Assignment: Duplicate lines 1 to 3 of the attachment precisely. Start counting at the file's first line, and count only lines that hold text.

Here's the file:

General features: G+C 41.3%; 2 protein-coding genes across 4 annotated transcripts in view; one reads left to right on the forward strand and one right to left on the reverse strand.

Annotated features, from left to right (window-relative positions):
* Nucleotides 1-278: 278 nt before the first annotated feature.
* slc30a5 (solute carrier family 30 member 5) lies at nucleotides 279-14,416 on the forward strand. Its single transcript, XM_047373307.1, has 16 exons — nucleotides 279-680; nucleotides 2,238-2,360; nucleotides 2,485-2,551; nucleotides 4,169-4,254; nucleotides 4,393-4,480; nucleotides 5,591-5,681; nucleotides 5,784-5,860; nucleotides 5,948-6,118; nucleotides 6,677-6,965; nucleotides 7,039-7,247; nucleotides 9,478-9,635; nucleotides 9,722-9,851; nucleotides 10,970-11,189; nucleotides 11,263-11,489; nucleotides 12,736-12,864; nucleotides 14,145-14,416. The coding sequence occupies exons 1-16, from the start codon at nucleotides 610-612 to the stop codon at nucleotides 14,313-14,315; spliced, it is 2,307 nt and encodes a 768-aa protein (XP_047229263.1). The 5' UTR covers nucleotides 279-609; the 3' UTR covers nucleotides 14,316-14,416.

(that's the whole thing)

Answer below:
General features: G+C 41.3%; 2 protein-coding genes across 4 annotated transcripts in view; one reads left to right on the forward strand and one right to left on the reverse strand.

Annotated features, from left to right (window-relative positions):
* Nucleotides 1-278: 278 nt before the first annotated feature.